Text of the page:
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Another side of Singapore

An Asian sleeper is striving to become L.A.-lite -- golf, boating, tennis, but no traffic -- a tranquil break from the busy capital just a bridge away.

February 18, 2007|Beverly Beyette | Times Staff Writer

Singapore — FROM inside the gaping mouth of the Merlion, nine stories above ground, I surveyed the island of Sentosa and, across the harbor, the skyline of Singapore.

The Merlion -- half fish (as in mermaid) and half lion (as in the Lion City) -- is the mythological guardian of Singapore. This 121-foot-tall statue stands watch over Sentosa, a 1,230-acre island just off Singapore's southern coast that will be an oasis from the urban uproar.

It has a ringside seat to some financial fireworks: About $7.5 billion in investment is expected here in hopes of making it a tourist destination.

Sentosa, just 15 minutes from the heart of the city of Singapore, once was called Pulau Blakang Mati, which translates loosely as "island of those who die behind," possibly a reference to a malaria epidemic that decimated its population in the 1840s. The switch in 1972 to Sentosa, which means "tranquillity" in Malay, hints at the changes developers hope for as it works to position itself as a destination and not just a side trip from the capital.

Today, Sentosa has one foot in fantasy land and one foot in a future in which Singapore embraces, well, Southern California, with a gated community of luxury homes and a yacht marina. As I discovered on a visit here in September, it's moving ahead, but for now, it has a split personality and remains a destination that's still on the verge of achieving its potential.

As Asia continues to attract tourists, it will have to pull out even more stops. Although Singapore tourism exceeded its goal in 2006 -- 9.7 million visitors generated $8.1 billion -- it faces growing competition in Asia for tourist dollars. Macao, with its eye on the newly prosperous and gambling-enchanted Chinese, has gone casino crazy. Now Singapore, which long banned casinos, has capitulated to the trend. Two casinos have been OKd, and Sentosa will have one of them, a golden opportunity for the resort island, where management appears poised to seize the moment.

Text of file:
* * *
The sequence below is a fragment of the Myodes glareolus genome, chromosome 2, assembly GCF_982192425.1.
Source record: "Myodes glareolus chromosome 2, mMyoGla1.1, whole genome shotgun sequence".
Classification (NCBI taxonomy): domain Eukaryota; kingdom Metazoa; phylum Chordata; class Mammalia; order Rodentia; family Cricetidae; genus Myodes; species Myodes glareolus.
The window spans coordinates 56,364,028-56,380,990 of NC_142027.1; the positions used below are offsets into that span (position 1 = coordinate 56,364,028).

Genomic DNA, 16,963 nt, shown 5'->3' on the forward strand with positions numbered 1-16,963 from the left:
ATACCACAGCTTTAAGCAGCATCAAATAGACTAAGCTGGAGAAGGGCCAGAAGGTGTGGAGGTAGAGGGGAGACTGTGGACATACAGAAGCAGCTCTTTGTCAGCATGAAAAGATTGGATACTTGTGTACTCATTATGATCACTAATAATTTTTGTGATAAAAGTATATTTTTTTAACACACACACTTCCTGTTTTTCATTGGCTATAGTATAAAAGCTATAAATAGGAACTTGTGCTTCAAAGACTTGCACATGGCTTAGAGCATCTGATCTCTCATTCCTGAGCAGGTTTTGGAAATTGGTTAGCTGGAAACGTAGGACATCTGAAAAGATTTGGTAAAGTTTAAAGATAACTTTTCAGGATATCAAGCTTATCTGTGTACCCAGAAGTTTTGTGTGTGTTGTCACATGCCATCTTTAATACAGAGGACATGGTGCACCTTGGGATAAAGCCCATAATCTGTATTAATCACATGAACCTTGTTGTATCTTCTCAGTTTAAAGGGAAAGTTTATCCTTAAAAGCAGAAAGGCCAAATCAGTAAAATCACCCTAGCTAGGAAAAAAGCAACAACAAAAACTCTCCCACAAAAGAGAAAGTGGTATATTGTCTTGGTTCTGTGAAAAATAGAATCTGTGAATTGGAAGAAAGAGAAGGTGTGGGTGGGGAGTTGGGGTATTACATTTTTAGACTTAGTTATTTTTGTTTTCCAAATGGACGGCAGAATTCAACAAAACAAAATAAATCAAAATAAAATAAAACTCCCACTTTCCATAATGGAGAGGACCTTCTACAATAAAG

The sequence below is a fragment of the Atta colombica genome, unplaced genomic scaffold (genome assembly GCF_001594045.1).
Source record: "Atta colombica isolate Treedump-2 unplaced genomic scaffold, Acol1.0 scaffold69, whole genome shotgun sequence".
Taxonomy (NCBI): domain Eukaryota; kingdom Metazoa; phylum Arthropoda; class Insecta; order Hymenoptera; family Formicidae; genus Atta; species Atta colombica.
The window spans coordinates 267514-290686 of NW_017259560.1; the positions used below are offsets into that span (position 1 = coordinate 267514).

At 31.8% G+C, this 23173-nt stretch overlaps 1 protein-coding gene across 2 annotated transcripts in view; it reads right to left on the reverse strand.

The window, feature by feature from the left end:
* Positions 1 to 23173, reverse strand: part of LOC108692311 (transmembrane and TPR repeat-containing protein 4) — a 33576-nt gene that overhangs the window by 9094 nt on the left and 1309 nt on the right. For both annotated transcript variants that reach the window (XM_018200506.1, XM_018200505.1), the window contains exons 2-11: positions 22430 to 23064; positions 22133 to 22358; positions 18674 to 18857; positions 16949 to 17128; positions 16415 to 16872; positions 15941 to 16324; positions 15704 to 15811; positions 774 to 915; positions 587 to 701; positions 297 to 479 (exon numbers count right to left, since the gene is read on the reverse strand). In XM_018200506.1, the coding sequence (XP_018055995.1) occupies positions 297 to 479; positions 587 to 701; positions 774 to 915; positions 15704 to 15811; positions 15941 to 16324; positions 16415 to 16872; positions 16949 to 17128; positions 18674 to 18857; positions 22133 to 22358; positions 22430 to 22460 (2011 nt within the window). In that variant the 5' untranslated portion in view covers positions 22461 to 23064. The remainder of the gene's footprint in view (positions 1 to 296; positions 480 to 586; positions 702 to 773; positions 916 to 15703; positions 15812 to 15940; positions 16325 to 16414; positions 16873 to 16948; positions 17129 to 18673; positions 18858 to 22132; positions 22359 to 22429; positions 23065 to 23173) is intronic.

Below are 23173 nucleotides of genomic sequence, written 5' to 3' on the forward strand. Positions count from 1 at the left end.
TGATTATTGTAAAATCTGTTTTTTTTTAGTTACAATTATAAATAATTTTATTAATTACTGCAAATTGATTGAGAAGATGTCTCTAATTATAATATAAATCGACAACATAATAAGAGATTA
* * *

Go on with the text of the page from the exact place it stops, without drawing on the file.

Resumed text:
Bridge to the big city

SINGAPORE, an island city-state that lies south of Malaysia and north of Indonesia in Southeast Asia, became independent in 1965 after more than a century under British rule and a few years as part of Malaysia.

A short bridge links Sentosa, one of Singapore's larger outer islands, to the mainland. Many of Sentosa's day-tripper attractions -- a few of which give kitsch a bad name -- are grouped at its western end. At the eastern end are the luxurious Sentosa Resort & Spa, serious restaurants and two 18-hole golf courses. (Sentosa hosts the Singapore Open.)

And at the eastern tip is 290-acre Sentosa Cove, the gated community whose yacht marina and tennis courts will remind you of Southern California. No surprise, perhaps, considering that Darrell Metzger, chief executive of Sentosa Leisure Group, hails from Newport Beach and has a resume that includes 10 years with Disneyland.

Sentosa the island, once a British military outpost under colonial rule, has been a work in progress since the government undertook its transformation into a tropical resort 35 years ago. That's when the Sentosa Development Corp. -- now called Sentosa Leisure Group -- was established under the Ministry of Trade and Industry to develop, manage and promote Sentosa as a holiday resort.

There have been ups and downs. By the late '90s, Sentosa had a reputation as overpriced and underwhelming, with musty attractions such as a rare-stone museum (the Coralarium), Volcanoland (now extinct) and Dinosaurland (also extinct).

When he came onboard in 2000, Metzger was faced with what he calls a "downward spiral" -- a paucity of new investment in the face of declining investor confidence, together with dipping attendance and a perception that Sentosa was an expensive tourist trap.

"All the attractions had not been updated in 10 years," he said. "You can't run a family destination and not put any money in it." People grumbled about the $4 admission, plus as much as $10 for parking. Admission was lowered to $1.25 per person, plus $1.25 per car, including most parking.

Even so, ill-conceived attractions limped along, their operators hoping to profit by selling their leaseholds. Metzger said 21 underperforming operations were removed from the island in 2000 and 2001 and replaced with such proven brands as Subway, Ben & Jerry's and Coffee Bean & Tea Leaf. "We still have room for improvement," Metzger acknowledged.

The plan is to develop only 30% of Sentosa, and the rest --which includes secondary rain forest and walking trails -- will be preserved as greenbelt. There also is native wildlife to protect, including rhesus macaques that wander into hotel lobbies and peacocks that can halt traffic.

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